The Walking Dead: Beside the Dying Fire

Posted on March 19, 2012

For the first time since last season, we realized at the commercial breaks that we’d been holding our breath and didn’t even know it. Welcome back, Walking Dead. We missed you.

We’re not supposed to let perfect be the enemy of good (or so we’re told), so we’ll try not to rant too much that in an episode where so many things were done right, the writers still couldn’t find a way to not make Lori look like an unreasonable bitch. But let’s shelve that for a moment so as not to sound too negative right off the bat.

Like a lot of people, we weren’t particularly invested in, or had high hopes for, the season finale. In fact, as late as yesterday evening we were asking each other, “Is there anything good on TV tonight?” forgetting completely about this show because it rarely gave us much reason to look forward to it this season. But from the opening seconds right to the very end, we got exactly the kind of show we always knew Walking Dead could be: gripping, horrifying, and full of human emotion and characters worth rooting for. With Shane and Dale gone, we truly didn’t want to see any more core members die right now and that says pretty good things to us because a couple of weeks ago, we wouldn’t have cared if the whole group got wiped out and a new one inserted into the story, so badly were these characters handled this season.

Granted, if you want to be a total bitch about (if we didn’t already know people with the name, we’d start an online campaign to turn “Lori” into a synonym for bitch, as in “if you want to be a total Lori about it…”), you could say that even in this episode, it got a little hard to root for this group because of all the incredibly stupid things they did, one right after another, but hey, we got to see zombie carnage and isn’t that at least half the reason why one watches a zombie story? Not long philosophical conversations or dysfunctional love triangles or pregnancy drama; not nameless suicidal characters or weeks-long searches for characters whose names we didn’t even know before they went missing, just a lot of terror and the occasional exploding zombie head is enough to keep us in the game. That makes us sound like a couple of mouthbreathers, but really, what’s the point of doing  zombie story if you’re not gonna occasionally take a pickaxe to some zombie head? Sure, the human drama is what drives the story, but the problem with Season 2 was that none of the human drama was particularly interesting.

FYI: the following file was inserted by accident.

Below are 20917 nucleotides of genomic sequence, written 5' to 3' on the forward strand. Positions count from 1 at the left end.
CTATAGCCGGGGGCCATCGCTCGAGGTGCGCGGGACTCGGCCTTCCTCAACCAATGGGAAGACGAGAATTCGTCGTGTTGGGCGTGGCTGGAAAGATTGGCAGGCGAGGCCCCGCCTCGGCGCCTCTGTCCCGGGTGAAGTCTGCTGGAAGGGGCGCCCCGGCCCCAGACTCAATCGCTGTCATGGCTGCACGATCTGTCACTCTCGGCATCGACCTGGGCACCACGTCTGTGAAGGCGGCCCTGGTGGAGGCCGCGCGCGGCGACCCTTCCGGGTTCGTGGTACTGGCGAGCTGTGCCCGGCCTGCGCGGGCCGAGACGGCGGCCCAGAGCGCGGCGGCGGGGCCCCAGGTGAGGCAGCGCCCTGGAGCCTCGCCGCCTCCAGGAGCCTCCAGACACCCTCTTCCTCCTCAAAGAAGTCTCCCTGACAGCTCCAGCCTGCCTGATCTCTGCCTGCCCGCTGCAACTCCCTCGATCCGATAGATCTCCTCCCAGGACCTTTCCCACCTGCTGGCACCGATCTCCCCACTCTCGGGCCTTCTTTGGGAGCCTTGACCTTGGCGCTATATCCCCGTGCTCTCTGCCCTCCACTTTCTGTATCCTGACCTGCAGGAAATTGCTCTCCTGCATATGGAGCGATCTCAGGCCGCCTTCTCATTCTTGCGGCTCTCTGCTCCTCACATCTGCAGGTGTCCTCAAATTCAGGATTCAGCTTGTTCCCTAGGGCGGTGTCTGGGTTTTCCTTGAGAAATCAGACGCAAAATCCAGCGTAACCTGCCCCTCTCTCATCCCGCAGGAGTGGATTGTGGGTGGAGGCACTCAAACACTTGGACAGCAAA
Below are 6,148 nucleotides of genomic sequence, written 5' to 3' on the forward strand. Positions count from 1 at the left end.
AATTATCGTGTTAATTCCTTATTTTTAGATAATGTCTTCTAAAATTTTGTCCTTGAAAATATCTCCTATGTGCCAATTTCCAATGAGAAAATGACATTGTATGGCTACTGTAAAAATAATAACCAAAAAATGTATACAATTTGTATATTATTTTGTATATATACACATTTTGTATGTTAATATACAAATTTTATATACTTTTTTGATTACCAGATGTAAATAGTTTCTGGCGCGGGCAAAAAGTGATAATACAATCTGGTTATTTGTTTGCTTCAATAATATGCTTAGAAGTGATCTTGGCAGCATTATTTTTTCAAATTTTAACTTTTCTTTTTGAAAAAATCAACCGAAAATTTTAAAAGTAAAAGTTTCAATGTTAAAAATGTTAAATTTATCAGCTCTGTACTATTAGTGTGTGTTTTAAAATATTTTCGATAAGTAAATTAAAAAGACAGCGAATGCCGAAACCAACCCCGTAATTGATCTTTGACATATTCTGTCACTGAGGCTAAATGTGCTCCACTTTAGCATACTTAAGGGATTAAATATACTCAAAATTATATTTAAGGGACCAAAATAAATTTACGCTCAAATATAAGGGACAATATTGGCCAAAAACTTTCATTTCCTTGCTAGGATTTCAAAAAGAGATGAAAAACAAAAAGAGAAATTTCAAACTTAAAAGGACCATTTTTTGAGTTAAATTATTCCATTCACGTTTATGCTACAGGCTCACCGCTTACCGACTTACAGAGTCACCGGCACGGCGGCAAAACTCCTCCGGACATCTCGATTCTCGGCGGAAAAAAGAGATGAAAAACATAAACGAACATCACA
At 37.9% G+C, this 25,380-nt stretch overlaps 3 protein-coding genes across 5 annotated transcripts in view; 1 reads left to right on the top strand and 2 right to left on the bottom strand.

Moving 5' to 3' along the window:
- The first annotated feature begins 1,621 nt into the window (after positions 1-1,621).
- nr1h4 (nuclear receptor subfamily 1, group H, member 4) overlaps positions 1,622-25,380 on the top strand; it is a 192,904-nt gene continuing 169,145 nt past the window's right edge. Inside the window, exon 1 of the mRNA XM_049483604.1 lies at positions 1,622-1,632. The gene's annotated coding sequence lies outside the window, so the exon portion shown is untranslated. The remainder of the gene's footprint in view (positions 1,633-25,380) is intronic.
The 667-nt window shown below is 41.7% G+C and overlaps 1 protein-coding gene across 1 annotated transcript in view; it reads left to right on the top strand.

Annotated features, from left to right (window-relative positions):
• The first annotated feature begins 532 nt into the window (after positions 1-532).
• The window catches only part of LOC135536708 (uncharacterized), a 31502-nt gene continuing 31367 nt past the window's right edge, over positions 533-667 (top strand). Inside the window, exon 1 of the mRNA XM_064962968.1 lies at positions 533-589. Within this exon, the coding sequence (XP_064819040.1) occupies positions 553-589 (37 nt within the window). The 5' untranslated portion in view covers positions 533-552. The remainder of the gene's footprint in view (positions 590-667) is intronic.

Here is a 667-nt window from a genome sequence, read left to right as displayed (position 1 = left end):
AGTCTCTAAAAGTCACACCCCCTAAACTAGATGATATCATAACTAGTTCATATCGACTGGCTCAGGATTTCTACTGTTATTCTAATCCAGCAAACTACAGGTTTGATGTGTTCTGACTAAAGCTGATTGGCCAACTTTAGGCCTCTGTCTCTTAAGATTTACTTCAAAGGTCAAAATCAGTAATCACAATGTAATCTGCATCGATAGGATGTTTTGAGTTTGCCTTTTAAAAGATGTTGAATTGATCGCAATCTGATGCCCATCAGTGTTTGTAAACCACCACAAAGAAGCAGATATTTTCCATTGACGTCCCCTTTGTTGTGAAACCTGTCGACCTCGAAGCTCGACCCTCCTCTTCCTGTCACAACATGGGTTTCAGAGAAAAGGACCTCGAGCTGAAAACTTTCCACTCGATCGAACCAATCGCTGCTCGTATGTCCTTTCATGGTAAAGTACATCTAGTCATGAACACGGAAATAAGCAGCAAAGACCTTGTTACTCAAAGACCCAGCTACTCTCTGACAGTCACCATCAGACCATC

But that’s what made this episode such a standout, because not only did we get zombie heads exploding left and right, when the characters stopped shooting long enough to have a conversation, they were actually talking about stuff worth listening to. That doesn’t mean everything that came of their mouths was perfectly realized, however. Lori, as we indicated, may just be the most unlikeable woman on television right now. If we thought the writers intended that, we’d applaud them for their deftness, but since she’s easily the least consistent character on the show, we doubt that was the goal. In the books, Lori’s not particularly likeable, but that’s mostly written as a result of stress. She has a tendency to argue a lot and mouth off to people when they piss her off. That’s not the worst trait in the world to have and we always liked that Lori had such a strong personality in the books. But the Lori of the TV show isn’t like that. She’s manipulative and high strung; she attacks other people at the drop of a hat; she’s somewhat appallingly retrograde in her ideas about women and men, yet still can’t manage to be a mother to her child for longer than 2 minutes at a time; she cheated on her husband and then pushed him into thinking he would have to kill her lover in order to protect her family, and then acted with revulsion when she finds out he actually did it. What exactly is this character about? Except for embodying all the very worst traits women-hating men think all women possess? If they want to go ahead and make her villainous, fine; just give her the slightest bit of consistency, would you, writers? Give us a reason why she acts the way she does. Lori wasn’t the only woman who came off a little crazy this season and even in this episode, Carole didn’t wind up looking so hot. Where did this sudden resistance come from? “We deserve better?” Really, Carole? The world has fallen apart around you, your whole family is dead, and you’re whining to Darryl about self-respect? Come on now.